London!

I took a plane to London and got a free (!) upgrade to “Good Class”! 2 cm of extra space between the seats. Free! I could tell everyone was jealous as they walked by to their tiny legroom seats.

Kensal Green tube station, Bland Palace, dinner in a basque restaurant basement.

Last time I was in London I stayed with Sybille and James Bland at their palace in Brent. But this time they are away so they gave me the whole place to myself! Paradise. Wish they’d left the servants, though. That was a big lawn to mow.

British Museum (free!)

Wow! An umbrella story! Years ago I bought the perfect umbrella in London. But I left it at an Earl’s (the restaurant, not the member of the nobility who is below a marquess and above a viscount and never, ever held his own umbrella anyway so why are we talking about him?). It’s awkward flying with an umbrella and I usually start this adventure in London with multiple short flights to follow so I’ve not replaced it until now. A great day. Oh, Barb, er, it’s gone up £100. Sorry. It’s made of gorse (aka furz in English)!!!

The British Museum is across the street from the umbrella shop. They had an excellent exhibition about one of my heroes, Patrick Leigh Fermor, and his life in Greece. I may have to visit production companies in the Peloponnese next time.

Art!

I’m afraid London’s been a bit of a bust for meetings. I planned it all carefully (sort of) but by the time I arrived most people were suddenly busy shooting (they said). I did have a marvelous dinner at the Groucho Club (they’ve never asked me to join) with my bosom buddy Fergus and a nice chat with Ben Roberts at Hungry Man. Grasping to give purpose to my visit I decided on a heavy schedule of plays, galleries and museums. Know thy client, as the Greeks used to say.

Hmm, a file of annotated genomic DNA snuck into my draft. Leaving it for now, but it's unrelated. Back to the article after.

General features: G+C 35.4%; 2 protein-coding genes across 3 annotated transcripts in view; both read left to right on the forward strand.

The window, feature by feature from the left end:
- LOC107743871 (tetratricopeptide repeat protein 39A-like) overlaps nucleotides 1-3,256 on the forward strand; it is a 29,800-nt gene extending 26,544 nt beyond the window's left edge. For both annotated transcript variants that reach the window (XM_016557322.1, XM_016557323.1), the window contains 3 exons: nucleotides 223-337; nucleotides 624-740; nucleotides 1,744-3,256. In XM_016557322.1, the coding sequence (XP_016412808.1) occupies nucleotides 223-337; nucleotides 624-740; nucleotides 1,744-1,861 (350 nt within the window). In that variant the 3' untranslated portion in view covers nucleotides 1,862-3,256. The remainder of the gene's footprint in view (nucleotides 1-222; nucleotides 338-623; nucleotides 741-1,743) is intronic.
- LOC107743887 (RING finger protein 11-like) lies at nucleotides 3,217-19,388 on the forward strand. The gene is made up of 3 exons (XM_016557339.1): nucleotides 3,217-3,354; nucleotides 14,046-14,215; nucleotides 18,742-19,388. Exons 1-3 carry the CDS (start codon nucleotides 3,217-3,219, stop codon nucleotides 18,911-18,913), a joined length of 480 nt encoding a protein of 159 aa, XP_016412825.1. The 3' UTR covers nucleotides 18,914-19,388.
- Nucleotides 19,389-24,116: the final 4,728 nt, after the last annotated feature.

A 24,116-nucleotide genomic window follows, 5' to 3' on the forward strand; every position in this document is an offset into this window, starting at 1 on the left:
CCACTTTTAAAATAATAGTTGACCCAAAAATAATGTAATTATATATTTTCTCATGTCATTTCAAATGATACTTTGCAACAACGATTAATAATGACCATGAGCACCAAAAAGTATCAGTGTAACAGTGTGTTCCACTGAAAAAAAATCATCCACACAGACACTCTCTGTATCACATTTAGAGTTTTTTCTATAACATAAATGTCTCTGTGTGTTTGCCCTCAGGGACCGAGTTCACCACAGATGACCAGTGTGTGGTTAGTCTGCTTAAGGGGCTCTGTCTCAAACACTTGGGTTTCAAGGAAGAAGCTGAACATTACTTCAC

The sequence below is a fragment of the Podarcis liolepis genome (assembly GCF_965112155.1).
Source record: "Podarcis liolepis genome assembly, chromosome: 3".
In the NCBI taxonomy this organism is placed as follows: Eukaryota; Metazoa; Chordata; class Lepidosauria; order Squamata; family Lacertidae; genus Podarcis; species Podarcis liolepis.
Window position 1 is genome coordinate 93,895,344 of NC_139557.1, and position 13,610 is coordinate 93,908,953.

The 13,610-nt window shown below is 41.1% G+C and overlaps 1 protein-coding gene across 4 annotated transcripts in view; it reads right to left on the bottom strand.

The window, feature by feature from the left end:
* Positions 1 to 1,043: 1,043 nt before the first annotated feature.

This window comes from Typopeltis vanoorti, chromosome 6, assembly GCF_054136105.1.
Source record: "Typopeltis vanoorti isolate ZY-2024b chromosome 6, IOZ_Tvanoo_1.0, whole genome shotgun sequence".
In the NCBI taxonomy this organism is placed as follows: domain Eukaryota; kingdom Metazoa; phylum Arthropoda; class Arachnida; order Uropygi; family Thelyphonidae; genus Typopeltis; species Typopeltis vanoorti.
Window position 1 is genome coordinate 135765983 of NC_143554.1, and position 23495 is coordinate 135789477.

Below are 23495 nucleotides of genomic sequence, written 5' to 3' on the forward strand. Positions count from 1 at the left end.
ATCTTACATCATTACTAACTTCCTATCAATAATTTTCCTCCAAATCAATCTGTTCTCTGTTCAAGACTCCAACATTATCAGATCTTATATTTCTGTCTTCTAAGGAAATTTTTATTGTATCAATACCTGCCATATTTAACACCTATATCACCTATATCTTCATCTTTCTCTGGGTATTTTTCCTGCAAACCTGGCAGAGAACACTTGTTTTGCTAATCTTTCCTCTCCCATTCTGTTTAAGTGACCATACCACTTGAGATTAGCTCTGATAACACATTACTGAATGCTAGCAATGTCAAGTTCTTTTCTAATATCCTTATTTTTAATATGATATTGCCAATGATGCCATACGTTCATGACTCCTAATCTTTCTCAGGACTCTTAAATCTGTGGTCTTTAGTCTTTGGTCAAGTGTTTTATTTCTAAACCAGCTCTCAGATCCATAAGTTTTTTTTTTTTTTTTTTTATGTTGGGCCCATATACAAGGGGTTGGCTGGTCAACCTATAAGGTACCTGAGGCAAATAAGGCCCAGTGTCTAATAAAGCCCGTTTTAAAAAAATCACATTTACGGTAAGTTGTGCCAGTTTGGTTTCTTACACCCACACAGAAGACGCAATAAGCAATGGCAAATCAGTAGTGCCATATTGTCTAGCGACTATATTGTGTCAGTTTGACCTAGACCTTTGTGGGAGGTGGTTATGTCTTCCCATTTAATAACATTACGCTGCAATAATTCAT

The last picture shows a visual record of each hour a Japanese artist punched a time clock for an entire year (never sleeping for more than 59 minutes). Nuts!

I spent quite a bit of time at the usual (free) haunts, The National Gallery, The National Portrait Gallery, the Tate Modern, the Tate Britain, the British Film Institute (watched an excellent 70’s Mike Leigh movie with very young Tim Roth and Gary Oldman), and the Imperial War Museum. But the highlight was definitely the Andreas Gursky show at the Howard Gallery. Outstanding (even though I think he does tend to copy my photography style). Did I mention this is all important research?

I saw “Long Day’s Journey Into Night” with Jeremey Irons and Leslie Manville (she was Daniel Day-Lewis’ sister in “The Phantom Thread”) and ‘the best play of the year’, “The Ferryman” with a bunch of happy, whisky drinking, tortured Irish (and a goose). Great stuff. Who knew the Irish didn’t like the British? Or that the British audience would pay £100 to be told that in very rude language?

Later that night, around 3am, the radiator in my room started a one hour monologue. This briefly turned into a dialogue but then I forgot my lines and fell back to sleep.

I call it “Wet Sidewalk With London Shoes”

Well, that’s about it, really. Before the trip is over, and so that I’m fresh and relaxed from my demanding labours when I return to family and business, I’m off to the Cotswolds to visit with Tania and her husband Nick for a few days. Then, finally and happily, home. It’s been one of the most pleasant trips ever. Hope you enjoyed it, too.

THANKS FOR FOLLOWING ALONG!

A little Sutton King epilogue
Created By
David Bouck